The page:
Apr 12, 2010 7:03 AM by Letitia Walker
NEW ORLEANS (AP) - Chile's new president toured New Orleans on
Sunday for a lesson on disaster relief, saying he hoped his
government would quickly approve a financial plan to begin that
country's recovery from a devastating earthquake and tsunami.
"We have come here to learn from you," President Sebastian
Pinera told Mayor Ray Nagin during a tour of New Orleans, which was
devastated by Hurricane Katrina on Aug. 29, 2005. "The rebuilding
process will take years."
He urged Chile's congress to approve a financial package "in
weeks, not years" to fund the recovery. Chilean congressional
members traveled with Pinera to the U.S.
Chile was struck by a magnitude-8.8 quake on Feb. 27, one of the
biggest ever measured. The quake also spawned a tsunami that
devastated many coastal areas. Pinera was sworn in March 11 while
the country was still being rocked by aftershocks.
Pinera put the catastrophe's cost at $30 billion. He said 342
people were killed and 95 others are presumed dead. He said the
catastrophe destroyed 4,000 schools and left 800,000 victims in its
Pinera, who calls himself Chile's "reconstruction president,
said his South American nation was in a "race against winter" to
find temporary shelter for those left homeless and hoped to get
every displaced child into school by the end of April.
Pinera visited New Orleans during his first U.S. trip since
taking office. The Chilean delegation will go to Washington after
New Orleans, where Pinera will speak at the Brookings Institution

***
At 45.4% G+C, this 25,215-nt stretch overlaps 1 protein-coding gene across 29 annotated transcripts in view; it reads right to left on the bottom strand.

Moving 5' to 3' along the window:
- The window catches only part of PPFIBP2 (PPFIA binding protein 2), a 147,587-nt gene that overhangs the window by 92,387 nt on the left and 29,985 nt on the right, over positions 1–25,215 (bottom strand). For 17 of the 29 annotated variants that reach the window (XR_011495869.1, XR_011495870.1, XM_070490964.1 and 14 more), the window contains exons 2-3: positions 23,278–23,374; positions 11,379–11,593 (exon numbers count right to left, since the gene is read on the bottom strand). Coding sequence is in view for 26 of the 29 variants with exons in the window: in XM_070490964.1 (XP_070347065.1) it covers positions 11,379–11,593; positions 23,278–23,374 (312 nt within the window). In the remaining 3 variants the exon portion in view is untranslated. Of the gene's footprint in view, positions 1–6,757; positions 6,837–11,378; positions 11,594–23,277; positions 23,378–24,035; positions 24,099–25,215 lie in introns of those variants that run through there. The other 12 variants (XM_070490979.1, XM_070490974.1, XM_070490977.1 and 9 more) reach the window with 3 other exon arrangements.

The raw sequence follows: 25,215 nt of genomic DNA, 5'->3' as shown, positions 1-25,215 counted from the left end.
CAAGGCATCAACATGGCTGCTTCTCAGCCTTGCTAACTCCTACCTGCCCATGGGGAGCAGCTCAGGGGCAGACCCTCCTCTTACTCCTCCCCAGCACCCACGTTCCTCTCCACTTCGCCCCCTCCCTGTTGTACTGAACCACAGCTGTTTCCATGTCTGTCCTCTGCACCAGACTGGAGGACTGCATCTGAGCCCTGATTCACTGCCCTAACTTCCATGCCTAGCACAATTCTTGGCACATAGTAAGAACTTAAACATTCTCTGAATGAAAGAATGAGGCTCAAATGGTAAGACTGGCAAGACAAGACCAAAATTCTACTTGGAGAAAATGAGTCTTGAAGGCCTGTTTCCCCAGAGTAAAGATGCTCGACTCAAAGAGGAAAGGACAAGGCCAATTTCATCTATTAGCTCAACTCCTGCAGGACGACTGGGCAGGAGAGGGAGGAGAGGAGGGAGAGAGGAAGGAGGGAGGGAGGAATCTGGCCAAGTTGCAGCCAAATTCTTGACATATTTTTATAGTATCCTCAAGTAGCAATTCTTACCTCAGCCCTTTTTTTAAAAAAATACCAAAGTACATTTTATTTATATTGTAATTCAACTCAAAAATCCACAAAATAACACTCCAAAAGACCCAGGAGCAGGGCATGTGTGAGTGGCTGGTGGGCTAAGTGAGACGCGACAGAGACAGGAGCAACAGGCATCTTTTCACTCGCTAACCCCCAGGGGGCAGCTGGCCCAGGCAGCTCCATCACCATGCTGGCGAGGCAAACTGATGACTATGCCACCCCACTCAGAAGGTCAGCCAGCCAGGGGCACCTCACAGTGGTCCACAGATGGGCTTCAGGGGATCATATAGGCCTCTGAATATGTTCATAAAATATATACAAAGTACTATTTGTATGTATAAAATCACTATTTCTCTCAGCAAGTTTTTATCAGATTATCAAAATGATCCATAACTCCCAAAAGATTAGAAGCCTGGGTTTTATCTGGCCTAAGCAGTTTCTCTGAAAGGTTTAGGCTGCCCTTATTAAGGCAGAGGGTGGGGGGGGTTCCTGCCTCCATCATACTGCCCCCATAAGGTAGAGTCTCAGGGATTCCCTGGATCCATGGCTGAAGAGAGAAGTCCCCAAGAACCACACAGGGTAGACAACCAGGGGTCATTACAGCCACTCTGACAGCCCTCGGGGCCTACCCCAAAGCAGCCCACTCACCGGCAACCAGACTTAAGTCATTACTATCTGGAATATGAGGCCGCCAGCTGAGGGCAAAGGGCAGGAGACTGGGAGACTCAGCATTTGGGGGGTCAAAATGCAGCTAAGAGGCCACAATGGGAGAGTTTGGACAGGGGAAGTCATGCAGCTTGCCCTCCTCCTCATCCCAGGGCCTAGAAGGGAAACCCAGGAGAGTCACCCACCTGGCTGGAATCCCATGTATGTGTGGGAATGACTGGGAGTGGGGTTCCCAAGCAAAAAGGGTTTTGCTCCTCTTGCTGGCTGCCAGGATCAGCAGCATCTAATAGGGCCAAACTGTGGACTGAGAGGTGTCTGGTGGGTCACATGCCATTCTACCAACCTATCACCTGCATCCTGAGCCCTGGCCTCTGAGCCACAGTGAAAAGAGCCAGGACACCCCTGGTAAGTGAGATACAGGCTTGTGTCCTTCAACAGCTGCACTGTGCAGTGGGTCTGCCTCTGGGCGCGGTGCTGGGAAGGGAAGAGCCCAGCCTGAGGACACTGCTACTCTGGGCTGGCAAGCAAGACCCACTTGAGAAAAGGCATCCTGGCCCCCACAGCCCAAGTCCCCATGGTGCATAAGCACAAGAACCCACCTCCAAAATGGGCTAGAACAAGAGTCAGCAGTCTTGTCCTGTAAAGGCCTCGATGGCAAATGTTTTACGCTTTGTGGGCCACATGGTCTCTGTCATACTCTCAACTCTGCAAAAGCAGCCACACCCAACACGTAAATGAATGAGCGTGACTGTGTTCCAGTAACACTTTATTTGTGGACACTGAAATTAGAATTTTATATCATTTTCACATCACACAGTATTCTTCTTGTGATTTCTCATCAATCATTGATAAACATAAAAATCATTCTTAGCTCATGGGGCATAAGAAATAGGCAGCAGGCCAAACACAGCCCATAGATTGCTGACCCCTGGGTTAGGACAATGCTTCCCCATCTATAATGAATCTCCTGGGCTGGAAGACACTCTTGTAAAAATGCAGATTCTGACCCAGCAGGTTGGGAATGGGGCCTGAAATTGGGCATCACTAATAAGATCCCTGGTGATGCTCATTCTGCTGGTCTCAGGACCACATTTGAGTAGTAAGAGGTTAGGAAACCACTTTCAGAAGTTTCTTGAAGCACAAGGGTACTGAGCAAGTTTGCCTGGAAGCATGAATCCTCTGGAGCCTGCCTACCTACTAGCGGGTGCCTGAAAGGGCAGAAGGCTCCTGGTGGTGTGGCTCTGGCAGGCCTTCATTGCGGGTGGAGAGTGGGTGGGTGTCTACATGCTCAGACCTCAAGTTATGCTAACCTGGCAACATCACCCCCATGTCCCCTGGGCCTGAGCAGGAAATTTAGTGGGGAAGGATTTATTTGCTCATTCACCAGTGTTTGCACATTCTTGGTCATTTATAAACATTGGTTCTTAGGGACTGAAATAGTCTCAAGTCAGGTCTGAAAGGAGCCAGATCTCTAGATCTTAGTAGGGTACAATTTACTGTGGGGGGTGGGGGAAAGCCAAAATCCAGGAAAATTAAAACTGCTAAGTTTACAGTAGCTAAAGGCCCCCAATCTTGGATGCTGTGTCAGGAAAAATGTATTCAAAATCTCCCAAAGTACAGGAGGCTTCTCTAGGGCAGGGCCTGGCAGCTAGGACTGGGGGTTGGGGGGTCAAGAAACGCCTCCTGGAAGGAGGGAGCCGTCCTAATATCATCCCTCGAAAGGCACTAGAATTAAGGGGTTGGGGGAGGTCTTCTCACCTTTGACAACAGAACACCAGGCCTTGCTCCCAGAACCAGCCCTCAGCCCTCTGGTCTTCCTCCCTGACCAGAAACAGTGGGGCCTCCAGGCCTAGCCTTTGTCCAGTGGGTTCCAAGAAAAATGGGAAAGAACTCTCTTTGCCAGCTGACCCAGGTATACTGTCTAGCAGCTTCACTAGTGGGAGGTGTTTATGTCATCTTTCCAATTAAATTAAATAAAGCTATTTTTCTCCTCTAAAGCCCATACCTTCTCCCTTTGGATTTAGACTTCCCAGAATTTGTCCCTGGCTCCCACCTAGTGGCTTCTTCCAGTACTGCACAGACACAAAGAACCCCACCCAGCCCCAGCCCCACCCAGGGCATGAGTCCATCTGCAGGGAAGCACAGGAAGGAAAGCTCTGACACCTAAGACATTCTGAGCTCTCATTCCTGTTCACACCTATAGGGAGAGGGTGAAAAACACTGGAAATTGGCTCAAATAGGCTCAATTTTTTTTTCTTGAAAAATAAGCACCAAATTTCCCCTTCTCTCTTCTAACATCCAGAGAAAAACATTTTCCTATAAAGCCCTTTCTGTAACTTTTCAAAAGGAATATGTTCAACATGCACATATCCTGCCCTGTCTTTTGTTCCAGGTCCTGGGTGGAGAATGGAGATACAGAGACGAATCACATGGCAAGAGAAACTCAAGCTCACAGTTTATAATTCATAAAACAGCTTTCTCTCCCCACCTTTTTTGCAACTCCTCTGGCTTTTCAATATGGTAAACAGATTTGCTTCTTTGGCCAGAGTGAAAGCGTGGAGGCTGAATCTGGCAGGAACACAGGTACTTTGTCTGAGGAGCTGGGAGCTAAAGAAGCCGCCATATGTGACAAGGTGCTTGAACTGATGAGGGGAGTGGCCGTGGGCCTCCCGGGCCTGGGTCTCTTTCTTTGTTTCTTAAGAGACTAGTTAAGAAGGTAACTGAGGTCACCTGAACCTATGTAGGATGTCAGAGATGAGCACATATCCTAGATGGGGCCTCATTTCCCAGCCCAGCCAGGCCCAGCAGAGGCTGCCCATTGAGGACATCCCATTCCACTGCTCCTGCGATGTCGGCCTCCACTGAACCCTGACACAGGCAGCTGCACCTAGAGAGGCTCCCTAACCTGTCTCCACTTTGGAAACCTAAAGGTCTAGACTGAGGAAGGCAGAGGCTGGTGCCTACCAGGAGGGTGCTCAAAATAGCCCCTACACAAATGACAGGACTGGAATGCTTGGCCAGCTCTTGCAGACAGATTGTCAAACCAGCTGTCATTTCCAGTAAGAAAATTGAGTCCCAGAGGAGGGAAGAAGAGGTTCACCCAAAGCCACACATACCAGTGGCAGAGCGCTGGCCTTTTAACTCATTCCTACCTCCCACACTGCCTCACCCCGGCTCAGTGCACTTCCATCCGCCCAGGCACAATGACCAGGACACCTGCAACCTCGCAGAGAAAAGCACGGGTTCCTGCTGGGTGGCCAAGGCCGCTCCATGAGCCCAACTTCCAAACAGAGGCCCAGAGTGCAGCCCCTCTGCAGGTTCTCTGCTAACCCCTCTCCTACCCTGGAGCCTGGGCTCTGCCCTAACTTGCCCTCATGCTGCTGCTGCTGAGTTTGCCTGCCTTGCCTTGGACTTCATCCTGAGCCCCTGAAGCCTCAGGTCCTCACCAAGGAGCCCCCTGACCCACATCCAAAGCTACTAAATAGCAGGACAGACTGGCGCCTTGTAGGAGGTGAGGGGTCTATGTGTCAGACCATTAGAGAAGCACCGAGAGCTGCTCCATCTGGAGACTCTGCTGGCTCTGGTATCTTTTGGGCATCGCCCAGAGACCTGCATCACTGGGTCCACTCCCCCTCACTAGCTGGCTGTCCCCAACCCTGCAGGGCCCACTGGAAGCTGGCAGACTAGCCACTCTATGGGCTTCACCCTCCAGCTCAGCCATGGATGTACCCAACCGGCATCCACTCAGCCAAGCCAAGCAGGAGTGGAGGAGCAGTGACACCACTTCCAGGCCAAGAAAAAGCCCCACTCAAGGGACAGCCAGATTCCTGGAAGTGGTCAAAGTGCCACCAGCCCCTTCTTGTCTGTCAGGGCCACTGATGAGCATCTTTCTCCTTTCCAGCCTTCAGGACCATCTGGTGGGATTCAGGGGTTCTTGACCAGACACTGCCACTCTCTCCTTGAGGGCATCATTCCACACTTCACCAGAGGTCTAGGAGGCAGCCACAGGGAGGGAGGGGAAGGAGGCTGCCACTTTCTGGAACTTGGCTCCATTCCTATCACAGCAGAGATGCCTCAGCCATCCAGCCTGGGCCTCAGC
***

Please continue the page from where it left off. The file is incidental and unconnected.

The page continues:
on Monday before joining a White House summit on nuclear security.
President Barack Obama is expected to highlight Chile's
cooperation in keeping highly enriched uranium from the hands of
"The main risk with nuclear weapons I think is not those
weapons that are in the hands of states of government, but the risk
those weapons might fall in the hands of terrorists or anarchists
or groups like that," Pinera said Sunday.
Recently, as aftershocks shook their equipment, U.S. and Chilean
engineers extracted the last of Chile's enriched uranium and
shipped it to South Carolina, where it will likely be converted to
safer fuel and resold for use in reactors.
In New Orleans, Pinera spent much of his visit in the Lower 9th
Ward, a neighborhood devastated when a floodwall was breached
The neighborhood still has not been rebuilt and is covered in
empty lots where homes once stood. Many people have been unable to
rebuild because of money problems and inadequate government
rebuilding programs, while others have abandoned the area,
considering it too unsafe.
The neighborhood has drawn a lot of money from philanthropic
groups such as the Make It Right foundation, a group backed by
actor Brad Pitt that is building homes for hurricane victims.
Pinera visited the homes Sunday.
Nagin told Pinera to expect a long and difficult recovery. Nagin
said the average recovery from a catastrophe takes between 10 and
He said the key pieces of rebuilding would be to get the money
to do the work, cobbling together a rebuilding plan to the
satisfaction of divergent groups.
"Most people want to see their community back to the way it was
immediately, and that's just not reality," Nagin said.
Nagin, who leaves office on May 3, advised Pinera to "hear the
consultant, but really listen to the people."
Nagin is one of the last politicians left in office in Louisiana
who was in charge when Katrina hit, but he leaves office with very
low approval ratings after his administration was blamed for
incompetence and hit by allegations of corruption.
The mayor, though, can point to successes in New Orleans. The
city's population has returned to about 80 percent of its
pre-Katrina size and the economy, buoyed by rebuilding dollars, is
enjoying low unemployment.